Specify ANNOUNCE statements prior to any executable statements in a program file. A source (.prg) file can only have one module identifier; all subsequent ANNOUNCE declarations produce a compiler warning and will be ignored.

Module identifiers must be unique and should not duplicate the name of any procedures or user-defined functions in a source (.prg) file.

Examples.

// This example illustrates the ANNOUNCE declaration:

        ANNOUNCE CustomInit
        INIT PROCEDURE MyInit

           ? "Hypothetical Industries, Inc."

           RETURN

        /* 
        The above program module, CustomInit, should be compiled with the /N
        option.  Subsequently, the program is addressed in the source code of
        another program module through use of the REQUEST statement */

        REQUEST CustomInit

        which causes the module CustomInit to be linked into the resultant
        executable (.EXE) file.


Seealso 


REQUEST

Harbour Statements

Declaration

ANNOUNCE Declaration of a module identifier name
FIELD Declares a field variable
LOCAL Declares and optionally initializes a local memory variable
MEMVAR Declares PRIVATE or PUBLIC variables
PARAMETERS Declares PRIVATE function parameters
PRIVATE Creates and optionally initializes a PRIVATE memory variable
PUBLIC Creates and optionally initializes a PUBLIC memory variable
REQUEST Declare a module request list
STATIC Declares and optionally initializes a STATIC memory variable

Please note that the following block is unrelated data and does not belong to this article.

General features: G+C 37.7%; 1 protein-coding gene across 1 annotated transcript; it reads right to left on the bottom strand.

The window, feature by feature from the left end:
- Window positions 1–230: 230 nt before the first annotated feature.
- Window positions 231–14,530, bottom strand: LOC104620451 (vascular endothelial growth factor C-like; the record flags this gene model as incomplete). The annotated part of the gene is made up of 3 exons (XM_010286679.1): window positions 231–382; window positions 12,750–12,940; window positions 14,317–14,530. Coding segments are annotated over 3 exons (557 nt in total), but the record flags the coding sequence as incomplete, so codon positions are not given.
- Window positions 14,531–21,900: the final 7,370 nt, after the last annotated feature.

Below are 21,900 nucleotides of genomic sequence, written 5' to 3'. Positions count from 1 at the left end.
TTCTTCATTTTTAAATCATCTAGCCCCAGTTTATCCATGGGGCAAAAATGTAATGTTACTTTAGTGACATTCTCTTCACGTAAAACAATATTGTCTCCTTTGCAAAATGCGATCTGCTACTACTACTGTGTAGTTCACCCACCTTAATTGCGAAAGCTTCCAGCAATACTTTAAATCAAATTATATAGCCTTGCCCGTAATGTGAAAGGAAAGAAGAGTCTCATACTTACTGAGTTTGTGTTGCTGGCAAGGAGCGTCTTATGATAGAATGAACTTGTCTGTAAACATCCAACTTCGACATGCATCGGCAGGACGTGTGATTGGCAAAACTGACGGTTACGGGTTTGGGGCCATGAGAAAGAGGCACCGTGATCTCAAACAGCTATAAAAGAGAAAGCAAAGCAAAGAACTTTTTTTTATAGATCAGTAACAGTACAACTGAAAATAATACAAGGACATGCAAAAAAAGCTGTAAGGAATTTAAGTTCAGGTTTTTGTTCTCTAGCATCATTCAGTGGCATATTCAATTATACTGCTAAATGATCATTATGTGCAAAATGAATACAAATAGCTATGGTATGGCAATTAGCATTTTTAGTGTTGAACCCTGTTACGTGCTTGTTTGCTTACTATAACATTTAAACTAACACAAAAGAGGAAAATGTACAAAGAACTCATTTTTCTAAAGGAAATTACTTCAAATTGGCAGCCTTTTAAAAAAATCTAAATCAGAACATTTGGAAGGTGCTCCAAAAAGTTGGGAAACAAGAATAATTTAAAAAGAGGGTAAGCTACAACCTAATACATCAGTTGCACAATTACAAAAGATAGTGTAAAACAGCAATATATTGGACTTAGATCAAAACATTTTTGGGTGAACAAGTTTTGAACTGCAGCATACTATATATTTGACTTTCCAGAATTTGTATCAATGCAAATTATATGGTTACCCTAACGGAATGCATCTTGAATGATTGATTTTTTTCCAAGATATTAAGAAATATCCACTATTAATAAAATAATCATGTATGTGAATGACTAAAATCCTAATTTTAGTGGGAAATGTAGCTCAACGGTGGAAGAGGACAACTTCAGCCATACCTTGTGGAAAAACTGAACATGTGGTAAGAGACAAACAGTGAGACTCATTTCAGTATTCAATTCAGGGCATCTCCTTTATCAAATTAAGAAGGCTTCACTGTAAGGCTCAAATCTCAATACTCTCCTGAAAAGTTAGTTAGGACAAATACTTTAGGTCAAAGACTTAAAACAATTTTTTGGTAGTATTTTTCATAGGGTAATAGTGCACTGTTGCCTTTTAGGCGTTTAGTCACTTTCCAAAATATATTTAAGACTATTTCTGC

Implementation

BEGIN SEQUENCE Declares a control structure for error handline
DO Executes a function or procedure
DO CASE Executes a block of statements based on one or more conditions
DO WHILE Executes a block of statements while a condition is true
EXIT PROCEDURE Declares a procedure to execeute when a program terminates
EXTERNAL Declares the symbolic name of an external function or procedure for the linker
FOR…NEXT Executes a block of statements a specific number of times
FOR EACH Iterates elements of data types that can be seen as a collection
FUNCTION Declares a function along with its formal parameters
IF Executes a block of statements based on one or more conditions
INIT PROCEDURE Declares a procedure to execeute when a program starts
PROCEDURE Declares a procedure along with its formal parameters
RETURN Branches program control to the calling routine
RUN Executes an operating system command
SWITCH Executes one or more blocks of statements
TRY…CATCH Declares a control structure for error handling

OOP

CLASS Define a Class for Object Oriented Programming
CLASSDATA Define a CLASSDATA variable for a class (NOT for an Object!)
CLASS VAR Define a CLASS VAR variable for a class (NOT for an Object!)
DATA Alternate syntax for VAR: instance variable for the objects.
ENDCLASS End the declaration of a class.
ERROR HANDLER Designate a method as an error handler for the class
MESSAGE Route a method call to another Method
METHOD Declare a METHOD for a class in the class header
ON ERROR Designate a method as an error handler for the class
VAR Alternate syntax for VAR: instance variable for the objects.
WITH OBJECT Identifies an object to receive multiple messages